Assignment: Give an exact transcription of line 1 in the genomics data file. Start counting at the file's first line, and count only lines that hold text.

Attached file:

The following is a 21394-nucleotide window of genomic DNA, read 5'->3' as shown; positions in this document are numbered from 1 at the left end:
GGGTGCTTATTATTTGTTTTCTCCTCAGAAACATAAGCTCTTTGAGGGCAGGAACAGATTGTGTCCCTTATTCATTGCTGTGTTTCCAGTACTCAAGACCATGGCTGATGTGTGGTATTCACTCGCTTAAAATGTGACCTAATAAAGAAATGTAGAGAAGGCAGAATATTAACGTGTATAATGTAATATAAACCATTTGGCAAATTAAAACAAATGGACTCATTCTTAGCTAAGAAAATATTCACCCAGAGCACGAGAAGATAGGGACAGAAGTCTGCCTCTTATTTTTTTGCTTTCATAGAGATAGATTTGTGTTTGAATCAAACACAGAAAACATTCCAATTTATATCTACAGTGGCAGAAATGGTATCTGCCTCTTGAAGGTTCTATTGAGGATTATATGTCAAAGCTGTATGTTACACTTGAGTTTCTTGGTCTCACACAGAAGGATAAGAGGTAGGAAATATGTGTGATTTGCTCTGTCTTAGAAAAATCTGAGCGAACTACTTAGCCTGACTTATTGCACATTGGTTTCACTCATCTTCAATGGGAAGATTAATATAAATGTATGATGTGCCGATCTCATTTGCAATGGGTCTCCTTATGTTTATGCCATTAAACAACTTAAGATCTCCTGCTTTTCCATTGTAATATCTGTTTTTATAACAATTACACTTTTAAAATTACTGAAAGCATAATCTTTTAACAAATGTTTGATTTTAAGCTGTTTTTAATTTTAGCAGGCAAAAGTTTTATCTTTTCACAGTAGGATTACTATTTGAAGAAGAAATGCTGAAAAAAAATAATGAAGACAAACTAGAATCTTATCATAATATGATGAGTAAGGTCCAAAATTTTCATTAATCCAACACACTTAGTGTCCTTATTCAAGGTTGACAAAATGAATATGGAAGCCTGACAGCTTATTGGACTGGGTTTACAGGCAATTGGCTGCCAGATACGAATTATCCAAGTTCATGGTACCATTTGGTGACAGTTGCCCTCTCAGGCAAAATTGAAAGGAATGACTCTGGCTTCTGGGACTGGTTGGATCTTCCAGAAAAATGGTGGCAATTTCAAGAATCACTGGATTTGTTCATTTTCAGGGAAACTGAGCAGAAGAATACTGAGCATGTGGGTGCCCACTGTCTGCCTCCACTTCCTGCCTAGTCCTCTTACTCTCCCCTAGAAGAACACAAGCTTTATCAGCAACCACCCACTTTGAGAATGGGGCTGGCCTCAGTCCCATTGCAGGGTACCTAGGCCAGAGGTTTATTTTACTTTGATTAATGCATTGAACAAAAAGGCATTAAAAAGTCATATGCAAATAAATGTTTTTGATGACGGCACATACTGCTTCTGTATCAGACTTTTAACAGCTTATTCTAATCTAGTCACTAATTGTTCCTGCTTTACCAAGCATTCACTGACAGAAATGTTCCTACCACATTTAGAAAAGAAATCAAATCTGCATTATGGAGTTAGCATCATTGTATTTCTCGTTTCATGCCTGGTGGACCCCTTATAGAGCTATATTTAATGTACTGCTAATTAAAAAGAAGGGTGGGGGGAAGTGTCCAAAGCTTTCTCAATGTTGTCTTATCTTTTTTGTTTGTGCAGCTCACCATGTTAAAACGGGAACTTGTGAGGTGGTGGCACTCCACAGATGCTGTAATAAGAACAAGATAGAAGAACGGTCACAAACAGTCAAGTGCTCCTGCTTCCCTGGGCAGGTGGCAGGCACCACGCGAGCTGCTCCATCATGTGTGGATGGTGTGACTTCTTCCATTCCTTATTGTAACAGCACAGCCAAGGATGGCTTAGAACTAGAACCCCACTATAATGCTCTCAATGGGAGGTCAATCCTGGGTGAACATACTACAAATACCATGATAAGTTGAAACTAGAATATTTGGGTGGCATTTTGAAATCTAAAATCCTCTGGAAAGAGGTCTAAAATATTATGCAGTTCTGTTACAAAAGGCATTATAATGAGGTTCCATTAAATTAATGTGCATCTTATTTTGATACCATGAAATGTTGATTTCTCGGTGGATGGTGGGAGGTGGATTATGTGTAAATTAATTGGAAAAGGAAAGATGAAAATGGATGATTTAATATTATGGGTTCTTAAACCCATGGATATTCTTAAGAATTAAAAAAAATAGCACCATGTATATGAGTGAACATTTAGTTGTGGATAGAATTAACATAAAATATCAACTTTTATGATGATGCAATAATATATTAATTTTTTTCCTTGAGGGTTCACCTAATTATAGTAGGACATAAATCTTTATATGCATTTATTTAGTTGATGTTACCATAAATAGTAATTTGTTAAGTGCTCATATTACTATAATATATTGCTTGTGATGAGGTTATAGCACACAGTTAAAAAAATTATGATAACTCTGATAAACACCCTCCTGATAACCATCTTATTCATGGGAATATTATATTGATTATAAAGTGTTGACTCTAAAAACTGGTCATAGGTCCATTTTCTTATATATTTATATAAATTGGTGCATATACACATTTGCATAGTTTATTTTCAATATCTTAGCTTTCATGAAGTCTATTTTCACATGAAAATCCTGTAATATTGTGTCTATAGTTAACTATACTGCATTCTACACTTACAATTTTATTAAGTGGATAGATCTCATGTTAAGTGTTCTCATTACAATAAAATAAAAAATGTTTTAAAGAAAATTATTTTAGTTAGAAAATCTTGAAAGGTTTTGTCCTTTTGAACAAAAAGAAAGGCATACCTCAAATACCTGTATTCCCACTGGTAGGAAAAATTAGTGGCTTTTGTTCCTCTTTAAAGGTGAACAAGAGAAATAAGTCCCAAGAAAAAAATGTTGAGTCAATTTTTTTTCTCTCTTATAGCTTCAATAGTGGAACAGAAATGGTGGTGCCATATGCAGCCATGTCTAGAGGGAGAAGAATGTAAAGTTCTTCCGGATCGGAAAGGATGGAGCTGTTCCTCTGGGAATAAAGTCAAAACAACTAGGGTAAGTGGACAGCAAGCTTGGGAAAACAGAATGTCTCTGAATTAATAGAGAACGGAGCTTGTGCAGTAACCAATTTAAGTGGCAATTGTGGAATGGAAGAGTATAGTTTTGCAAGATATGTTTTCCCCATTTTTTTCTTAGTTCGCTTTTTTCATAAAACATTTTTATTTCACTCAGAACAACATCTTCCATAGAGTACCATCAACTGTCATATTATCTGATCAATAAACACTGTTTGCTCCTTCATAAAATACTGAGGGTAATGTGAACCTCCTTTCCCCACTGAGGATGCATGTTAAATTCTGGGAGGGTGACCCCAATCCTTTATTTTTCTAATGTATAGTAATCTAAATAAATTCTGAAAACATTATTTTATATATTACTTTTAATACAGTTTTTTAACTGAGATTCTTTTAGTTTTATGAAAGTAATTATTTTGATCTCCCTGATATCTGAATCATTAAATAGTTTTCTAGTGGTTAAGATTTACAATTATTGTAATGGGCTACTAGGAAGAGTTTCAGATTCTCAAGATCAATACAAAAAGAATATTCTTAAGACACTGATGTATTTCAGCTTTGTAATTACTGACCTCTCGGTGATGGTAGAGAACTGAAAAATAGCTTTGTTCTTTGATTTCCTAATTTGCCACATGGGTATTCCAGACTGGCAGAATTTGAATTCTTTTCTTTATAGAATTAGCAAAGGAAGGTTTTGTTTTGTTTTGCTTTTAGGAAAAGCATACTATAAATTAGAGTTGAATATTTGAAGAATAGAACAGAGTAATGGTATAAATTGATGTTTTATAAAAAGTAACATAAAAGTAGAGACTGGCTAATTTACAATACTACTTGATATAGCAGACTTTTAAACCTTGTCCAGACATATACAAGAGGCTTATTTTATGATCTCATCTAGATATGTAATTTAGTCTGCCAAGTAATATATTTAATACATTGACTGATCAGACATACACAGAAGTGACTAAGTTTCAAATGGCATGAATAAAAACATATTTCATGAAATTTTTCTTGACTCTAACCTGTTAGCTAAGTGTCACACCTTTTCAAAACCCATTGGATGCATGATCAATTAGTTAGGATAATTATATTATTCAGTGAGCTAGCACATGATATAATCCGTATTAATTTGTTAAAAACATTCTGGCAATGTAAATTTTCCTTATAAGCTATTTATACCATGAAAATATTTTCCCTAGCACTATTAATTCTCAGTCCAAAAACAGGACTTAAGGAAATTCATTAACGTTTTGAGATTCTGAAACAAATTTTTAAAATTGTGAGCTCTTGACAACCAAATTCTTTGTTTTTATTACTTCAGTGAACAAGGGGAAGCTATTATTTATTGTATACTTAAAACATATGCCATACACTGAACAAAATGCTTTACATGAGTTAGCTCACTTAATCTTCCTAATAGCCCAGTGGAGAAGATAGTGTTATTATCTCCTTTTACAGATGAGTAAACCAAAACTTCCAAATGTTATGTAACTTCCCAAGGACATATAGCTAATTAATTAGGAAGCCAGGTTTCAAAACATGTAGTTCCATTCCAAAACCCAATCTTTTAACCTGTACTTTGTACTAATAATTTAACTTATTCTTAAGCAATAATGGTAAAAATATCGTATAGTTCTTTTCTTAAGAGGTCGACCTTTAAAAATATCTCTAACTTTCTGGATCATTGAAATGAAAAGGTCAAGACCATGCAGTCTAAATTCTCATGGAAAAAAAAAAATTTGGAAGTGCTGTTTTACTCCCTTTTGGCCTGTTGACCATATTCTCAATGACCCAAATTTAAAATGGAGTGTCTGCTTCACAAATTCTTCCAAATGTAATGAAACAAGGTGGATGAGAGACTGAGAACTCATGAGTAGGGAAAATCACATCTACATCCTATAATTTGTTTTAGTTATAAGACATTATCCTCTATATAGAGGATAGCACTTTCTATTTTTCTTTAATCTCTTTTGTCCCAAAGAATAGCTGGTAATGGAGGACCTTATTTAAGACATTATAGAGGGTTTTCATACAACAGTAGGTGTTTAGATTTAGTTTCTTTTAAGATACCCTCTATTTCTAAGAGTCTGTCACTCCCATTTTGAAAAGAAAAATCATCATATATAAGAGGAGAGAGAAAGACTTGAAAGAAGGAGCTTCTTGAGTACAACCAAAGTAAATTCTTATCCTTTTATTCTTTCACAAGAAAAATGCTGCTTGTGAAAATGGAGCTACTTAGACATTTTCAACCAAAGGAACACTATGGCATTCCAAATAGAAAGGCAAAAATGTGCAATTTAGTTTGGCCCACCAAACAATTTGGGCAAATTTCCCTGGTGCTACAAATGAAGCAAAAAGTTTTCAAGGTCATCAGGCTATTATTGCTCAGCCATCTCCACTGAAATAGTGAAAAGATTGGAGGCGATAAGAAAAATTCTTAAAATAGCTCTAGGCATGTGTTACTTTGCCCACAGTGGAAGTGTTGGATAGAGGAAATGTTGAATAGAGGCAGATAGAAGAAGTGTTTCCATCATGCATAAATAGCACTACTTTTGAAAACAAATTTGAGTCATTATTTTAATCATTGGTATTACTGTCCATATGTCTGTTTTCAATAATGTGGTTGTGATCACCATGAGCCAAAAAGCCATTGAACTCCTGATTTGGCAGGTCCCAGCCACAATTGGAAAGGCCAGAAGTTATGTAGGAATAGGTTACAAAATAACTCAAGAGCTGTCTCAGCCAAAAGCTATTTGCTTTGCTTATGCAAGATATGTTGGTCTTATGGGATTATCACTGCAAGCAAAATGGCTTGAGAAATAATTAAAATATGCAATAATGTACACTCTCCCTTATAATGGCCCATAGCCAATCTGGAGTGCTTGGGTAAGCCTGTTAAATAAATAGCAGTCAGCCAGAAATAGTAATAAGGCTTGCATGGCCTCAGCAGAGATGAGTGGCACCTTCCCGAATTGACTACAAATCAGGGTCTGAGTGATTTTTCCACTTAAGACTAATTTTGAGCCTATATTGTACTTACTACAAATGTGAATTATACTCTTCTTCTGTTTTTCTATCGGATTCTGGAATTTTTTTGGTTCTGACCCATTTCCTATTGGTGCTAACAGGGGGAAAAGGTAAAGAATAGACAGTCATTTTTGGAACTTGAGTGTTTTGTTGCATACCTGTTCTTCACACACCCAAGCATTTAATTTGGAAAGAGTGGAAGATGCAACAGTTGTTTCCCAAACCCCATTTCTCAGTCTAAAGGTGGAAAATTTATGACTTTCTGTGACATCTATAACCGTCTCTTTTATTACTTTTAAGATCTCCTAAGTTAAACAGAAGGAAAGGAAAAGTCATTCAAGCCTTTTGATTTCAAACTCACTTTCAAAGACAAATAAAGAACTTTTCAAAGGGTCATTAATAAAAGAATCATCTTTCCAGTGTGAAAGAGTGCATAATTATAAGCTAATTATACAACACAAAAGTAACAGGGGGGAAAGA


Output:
The following is a 21394-nucleotide window of genomic DNA, read 5'->3' as shown; positions in this document are numbered from 1 at the left end: